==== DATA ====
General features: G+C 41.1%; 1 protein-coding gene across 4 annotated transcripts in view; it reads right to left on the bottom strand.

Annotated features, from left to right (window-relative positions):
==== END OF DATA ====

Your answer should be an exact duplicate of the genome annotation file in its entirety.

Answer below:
General features: G+C 41.1%; 1 protein-coding gene across 4 annotated transcripts in view; it reads right to left on the bottom strand.

Annotated features, from left to right (window-relative positions):